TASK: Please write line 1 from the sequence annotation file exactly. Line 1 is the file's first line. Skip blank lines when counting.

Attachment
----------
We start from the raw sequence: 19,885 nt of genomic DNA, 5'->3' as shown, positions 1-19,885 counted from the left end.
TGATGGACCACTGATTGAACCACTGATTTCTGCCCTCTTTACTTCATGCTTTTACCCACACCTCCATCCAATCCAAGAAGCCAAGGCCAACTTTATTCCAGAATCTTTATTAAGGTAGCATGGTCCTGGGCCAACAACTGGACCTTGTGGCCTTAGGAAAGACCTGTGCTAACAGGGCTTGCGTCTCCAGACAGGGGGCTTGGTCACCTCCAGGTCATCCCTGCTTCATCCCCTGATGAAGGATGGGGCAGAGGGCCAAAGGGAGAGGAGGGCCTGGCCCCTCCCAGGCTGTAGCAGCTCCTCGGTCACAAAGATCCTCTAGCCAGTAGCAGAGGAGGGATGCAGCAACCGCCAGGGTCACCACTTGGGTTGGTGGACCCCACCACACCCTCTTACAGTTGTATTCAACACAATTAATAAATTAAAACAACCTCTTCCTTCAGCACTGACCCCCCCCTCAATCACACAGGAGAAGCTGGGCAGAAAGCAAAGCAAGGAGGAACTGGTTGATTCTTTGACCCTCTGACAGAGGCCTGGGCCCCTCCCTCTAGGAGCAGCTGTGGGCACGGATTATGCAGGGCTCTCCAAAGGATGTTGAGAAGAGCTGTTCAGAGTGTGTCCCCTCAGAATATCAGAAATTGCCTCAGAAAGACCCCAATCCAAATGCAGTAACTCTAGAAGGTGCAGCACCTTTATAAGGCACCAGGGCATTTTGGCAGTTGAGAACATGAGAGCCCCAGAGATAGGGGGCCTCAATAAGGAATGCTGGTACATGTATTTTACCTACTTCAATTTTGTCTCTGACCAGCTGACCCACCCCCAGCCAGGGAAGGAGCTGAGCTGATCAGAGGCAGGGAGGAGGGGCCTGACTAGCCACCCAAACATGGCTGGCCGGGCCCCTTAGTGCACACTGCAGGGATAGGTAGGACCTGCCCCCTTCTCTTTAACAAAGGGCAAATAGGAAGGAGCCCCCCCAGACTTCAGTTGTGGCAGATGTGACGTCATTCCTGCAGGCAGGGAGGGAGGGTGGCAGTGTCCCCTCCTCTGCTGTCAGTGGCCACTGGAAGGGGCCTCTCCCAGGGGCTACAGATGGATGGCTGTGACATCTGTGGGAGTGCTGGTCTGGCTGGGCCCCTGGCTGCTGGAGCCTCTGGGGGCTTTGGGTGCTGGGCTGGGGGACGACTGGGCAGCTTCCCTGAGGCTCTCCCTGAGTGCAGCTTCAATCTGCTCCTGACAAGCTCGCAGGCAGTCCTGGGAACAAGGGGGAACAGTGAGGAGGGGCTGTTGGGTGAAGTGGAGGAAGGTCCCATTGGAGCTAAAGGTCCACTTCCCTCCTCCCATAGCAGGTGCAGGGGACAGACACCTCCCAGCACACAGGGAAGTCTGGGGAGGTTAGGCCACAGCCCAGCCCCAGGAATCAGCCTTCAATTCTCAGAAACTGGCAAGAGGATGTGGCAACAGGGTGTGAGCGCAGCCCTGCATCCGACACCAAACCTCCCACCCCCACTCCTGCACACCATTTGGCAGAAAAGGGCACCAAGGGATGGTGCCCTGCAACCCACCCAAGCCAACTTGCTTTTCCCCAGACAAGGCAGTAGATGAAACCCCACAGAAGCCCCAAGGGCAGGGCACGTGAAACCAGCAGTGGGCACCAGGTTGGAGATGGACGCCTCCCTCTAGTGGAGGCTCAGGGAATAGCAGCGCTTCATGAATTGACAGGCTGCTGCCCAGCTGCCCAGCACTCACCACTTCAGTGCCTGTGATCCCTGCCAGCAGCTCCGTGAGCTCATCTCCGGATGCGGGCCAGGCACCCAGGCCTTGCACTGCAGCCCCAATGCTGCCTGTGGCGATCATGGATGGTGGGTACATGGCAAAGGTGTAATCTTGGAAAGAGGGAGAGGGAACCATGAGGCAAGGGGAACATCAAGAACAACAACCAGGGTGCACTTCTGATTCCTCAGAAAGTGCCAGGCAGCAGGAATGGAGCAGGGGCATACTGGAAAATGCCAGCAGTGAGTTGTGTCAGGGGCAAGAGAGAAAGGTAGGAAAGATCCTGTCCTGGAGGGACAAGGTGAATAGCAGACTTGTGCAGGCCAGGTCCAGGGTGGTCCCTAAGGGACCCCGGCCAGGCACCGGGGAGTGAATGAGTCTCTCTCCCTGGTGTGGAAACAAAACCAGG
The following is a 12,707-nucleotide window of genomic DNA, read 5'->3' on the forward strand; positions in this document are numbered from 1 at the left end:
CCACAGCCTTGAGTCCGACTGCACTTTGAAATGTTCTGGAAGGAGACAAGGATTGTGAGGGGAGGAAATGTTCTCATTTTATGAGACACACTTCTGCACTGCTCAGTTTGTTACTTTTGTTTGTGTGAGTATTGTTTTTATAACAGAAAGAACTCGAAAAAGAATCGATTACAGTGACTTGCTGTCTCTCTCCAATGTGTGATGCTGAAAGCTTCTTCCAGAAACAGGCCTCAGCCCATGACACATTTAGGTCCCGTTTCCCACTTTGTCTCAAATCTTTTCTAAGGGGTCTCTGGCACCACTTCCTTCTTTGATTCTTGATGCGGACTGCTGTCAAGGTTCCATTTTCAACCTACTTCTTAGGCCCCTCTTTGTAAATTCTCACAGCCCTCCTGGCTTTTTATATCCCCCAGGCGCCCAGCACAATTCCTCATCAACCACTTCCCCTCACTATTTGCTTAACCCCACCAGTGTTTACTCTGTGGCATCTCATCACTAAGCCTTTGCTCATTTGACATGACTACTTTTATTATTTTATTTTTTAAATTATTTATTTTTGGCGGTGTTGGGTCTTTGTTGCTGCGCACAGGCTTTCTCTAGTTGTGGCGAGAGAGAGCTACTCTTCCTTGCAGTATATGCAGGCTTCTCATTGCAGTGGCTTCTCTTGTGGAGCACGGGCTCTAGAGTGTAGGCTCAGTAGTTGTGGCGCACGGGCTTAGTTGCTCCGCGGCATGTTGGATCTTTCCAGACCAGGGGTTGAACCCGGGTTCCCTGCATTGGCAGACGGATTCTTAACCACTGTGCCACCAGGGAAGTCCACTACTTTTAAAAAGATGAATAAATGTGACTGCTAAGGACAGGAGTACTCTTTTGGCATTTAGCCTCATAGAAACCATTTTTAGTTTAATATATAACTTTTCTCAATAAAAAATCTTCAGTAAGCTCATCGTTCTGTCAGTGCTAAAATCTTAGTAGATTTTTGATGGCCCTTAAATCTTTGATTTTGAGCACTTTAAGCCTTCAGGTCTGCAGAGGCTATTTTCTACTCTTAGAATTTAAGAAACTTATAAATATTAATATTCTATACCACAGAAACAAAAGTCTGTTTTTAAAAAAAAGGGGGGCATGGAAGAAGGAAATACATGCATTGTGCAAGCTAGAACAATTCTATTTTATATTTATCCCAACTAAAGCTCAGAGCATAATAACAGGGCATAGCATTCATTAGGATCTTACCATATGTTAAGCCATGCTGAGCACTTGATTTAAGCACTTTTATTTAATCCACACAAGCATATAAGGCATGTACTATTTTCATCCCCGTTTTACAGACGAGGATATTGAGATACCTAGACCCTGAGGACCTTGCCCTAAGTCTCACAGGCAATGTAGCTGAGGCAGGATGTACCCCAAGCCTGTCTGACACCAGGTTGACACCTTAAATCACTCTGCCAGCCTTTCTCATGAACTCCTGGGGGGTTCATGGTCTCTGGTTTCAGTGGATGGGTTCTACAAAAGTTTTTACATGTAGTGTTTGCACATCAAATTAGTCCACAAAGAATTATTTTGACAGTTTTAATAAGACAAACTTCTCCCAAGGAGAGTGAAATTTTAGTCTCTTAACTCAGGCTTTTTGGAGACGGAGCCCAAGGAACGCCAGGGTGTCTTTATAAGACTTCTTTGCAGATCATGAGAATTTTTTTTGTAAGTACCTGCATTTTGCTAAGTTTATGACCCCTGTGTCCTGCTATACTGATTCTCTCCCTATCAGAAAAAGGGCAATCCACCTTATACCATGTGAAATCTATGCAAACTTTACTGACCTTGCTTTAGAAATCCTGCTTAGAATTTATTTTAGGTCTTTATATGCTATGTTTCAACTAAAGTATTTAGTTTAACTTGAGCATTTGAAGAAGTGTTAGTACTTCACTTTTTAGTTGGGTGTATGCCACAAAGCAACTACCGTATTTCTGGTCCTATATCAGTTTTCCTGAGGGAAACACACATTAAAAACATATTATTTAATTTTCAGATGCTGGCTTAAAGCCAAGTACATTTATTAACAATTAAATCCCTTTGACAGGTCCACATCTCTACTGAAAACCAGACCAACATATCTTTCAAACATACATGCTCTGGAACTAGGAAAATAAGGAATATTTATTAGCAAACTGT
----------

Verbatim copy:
We start from the raw sequence: 19,885 nt of genomic DNA, 5'->3' as shown, positions 1-19,885 counted from the left end.